'Breaking Bad' anti-hero gets local newspaper obituary

'Breaking Bad' anti-hero gets local newspaper obituary
Actor Bryan Cranston wears a Walter White mask onstage at the "Breaking Bad" panel.

LOS ANGELES - A group of die-hard "Breaking Bad" fans have posted an obituary notice for the show's anti-hero Walter White in a local paper in New Mexico, made famous by the cult series.

David Layman, coincidentally a science teacher like White, was among 10.3 million viewers who tuned in to last weekend's final episode of the series about the central character's transformation into a drug lord, after being diagnosed with terminal cancer.

"I've been a humongous 'Breaking Bad' fan since the beginning," Layman told the Albuquerque Journal, which published the obituary on page 4, with a small photo.

"I was actually in the pilot, and putting the obit in the paper was fitting, because the series was based in Albuquerque and it provides some of us some closure."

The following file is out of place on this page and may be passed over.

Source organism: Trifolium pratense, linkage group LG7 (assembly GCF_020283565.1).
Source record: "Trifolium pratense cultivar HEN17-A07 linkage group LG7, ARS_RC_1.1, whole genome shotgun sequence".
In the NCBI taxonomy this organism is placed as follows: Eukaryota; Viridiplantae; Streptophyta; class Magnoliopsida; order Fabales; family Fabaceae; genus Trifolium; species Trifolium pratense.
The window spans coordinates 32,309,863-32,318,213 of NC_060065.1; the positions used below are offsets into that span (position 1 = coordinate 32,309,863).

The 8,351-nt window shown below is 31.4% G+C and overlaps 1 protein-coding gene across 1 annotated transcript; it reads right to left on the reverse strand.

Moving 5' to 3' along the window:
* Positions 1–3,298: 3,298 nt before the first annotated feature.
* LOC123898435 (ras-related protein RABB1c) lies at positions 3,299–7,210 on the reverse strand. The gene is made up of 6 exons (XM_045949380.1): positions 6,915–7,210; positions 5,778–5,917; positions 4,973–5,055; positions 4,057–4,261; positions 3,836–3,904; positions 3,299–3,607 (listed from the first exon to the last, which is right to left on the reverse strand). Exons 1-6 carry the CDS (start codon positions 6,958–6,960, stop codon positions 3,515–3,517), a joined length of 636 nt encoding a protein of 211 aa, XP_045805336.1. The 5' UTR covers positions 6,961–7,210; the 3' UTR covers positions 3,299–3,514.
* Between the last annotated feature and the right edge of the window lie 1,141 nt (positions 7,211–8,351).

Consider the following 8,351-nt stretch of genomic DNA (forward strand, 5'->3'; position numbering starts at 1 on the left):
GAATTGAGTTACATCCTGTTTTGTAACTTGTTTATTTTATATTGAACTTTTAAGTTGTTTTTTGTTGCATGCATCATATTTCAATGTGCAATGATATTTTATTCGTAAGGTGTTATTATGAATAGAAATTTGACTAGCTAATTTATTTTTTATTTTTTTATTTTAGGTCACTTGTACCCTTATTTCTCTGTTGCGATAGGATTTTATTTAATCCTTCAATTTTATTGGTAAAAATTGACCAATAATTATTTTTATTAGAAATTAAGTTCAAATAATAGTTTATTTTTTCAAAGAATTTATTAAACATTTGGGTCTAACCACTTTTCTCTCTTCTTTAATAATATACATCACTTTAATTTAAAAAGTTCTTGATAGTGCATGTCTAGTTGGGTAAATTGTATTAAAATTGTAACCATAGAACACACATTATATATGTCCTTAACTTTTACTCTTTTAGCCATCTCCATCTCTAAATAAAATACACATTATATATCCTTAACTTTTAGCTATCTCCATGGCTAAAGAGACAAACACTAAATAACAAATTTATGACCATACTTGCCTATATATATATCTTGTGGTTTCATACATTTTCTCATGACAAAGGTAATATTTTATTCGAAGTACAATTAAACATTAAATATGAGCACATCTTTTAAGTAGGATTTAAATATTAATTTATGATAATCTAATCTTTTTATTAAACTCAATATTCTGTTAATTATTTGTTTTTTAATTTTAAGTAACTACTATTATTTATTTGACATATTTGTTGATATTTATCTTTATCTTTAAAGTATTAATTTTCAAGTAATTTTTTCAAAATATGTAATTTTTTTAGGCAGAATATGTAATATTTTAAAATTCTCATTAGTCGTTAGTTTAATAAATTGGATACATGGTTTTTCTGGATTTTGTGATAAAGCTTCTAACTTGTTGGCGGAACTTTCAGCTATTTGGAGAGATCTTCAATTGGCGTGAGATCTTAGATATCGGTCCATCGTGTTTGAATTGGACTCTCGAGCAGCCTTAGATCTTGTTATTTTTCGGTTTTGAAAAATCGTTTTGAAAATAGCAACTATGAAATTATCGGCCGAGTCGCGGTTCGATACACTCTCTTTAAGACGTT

"Breaking Bad," set in the dangerous world of methamphetamine (crystal meth) trading which White rises to dominate, mesmerized viewers with a cocktail of meticulously crafted plot, fine acting and scenic camera work.

But it was the stunning metamorphosis of White's average-guy persona into that of a veritable monster that ultimately captivated audiences over five seasons.

"There are a lot of us sad to see the show and Walt go. But being able to see that part of Albuquerque and the local talent was wonderful, and many of us could feel some pride," Layman said.

"It's brought Albuquerque into the light, and we're no longer a stopover," he said. "We're a destination."

The short obituary reads: "White, Walter, aka 'Heisenberg,' 52, of Albuquerque, died Sunday after a long battle with lung cancer, and a gunshot wound.

"A co-founder of Gray Matter, White was a research chemist, who taught high school chemistry, and later founded a meth manufacturing empire.

"He is survived by his wife, Skyler Lambert; son Walter 'Flynn' Jr; and daughter Holly. A private memorial was held by his family. In lieu of flowers, donations can be made to a drug abuse prevention charity of your choice. He will be greatly missed."

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